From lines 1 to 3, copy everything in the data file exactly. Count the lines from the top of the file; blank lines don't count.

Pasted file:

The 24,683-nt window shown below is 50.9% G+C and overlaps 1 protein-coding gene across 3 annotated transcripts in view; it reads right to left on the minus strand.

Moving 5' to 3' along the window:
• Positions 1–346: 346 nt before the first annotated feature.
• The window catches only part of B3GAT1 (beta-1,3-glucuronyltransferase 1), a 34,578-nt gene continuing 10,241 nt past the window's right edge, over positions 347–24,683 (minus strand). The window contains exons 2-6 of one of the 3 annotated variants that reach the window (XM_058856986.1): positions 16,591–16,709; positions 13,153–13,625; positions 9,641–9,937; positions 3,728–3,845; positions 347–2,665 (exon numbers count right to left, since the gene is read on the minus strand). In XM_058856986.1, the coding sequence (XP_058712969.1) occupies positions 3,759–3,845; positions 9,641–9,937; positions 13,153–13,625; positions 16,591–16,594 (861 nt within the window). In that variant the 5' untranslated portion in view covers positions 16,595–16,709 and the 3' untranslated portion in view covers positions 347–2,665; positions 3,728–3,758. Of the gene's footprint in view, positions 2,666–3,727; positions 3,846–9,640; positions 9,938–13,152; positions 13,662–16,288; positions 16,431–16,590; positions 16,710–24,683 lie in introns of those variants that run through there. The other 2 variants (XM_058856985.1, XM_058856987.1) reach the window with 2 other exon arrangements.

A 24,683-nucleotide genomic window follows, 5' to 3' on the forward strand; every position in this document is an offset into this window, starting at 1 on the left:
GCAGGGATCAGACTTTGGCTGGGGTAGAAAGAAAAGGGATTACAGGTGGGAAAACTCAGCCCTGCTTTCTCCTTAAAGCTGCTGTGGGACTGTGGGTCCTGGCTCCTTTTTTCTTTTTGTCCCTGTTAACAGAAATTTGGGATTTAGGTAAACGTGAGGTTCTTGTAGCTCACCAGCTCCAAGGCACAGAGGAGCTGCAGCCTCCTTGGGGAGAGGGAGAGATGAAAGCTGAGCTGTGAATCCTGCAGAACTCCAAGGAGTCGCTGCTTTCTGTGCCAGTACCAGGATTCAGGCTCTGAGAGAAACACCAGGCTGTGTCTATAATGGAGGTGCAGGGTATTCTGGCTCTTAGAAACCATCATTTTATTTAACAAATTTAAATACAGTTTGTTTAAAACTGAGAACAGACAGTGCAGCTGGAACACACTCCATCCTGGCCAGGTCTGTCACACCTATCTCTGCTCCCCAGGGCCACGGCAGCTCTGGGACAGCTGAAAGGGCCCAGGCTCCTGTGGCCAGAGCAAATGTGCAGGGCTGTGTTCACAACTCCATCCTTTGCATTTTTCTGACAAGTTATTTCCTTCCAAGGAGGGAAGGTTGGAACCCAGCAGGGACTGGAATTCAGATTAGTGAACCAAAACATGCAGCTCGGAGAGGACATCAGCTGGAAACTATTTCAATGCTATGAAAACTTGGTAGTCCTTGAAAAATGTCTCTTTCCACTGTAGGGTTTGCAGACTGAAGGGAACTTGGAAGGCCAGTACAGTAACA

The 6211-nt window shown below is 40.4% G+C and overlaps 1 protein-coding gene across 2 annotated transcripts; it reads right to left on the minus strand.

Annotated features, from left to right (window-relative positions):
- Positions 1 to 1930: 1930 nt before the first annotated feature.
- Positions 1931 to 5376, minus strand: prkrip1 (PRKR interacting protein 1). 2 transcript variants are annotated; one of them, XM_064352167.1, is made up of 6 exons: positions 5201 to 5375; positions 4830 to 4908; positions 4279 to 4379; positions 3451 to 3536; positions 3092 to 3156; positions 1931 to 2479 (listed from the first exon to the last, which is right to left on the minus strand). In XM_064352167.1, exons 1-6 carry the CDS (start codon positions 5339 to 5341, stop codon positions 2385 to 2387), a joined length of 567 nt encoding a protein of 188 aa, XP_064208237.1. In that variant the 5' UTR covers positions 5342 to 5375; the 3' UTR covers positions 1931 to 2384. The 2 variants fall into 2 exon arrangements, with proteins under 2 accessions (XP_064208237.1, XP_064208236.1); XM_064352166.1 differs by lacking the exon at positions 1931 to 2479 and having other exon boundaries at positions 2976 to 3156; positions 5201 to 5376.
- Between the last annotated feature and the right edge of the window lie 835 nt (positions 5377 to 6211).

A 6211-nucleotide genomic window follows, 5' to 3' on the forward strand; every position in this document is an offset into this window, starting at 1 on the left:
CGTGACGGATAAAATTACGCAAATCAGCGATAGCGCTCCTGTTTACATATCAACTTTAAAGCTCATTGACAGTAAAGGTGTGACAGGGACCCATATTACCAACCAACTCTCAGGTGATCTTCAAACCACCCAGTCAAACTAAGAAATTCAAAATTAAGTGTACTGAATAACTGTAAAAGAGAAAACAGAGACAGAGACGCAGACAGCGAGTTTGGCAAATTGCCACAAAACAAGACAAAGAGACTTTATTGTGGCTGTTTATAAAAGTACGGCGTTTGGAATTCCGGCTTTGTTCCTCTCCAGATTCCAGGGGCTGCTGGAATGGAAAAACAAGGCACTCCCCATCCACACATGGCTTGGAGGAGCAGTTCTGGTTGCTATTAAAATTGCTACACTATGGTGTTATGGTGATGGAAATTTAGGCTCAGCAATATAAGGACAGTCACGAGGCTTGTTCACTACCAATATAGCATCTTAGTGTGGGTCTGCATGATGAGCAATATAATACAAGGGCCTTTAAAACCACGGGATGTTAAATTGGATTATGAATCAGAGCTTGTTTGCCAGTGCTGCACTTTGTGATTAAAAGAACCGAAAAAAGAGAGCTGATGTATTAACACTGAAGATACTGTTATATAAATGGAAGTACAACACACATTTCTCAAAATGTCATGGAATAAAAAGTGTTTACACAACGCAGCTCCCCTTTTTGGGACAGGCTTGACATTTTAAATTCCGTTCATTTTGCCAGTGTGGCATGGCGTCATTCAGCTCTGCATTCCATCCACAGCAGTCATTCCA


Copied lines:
The 24,683-nt window shown below is 50.9% G+C and overlaps 1 protein-coding gene across 3 annotated transcripts in view; it reads right to left on the minus strand.

Moving 5' to 3' along the window:
• Positions 1–346: 346 nt before the first annotated feature.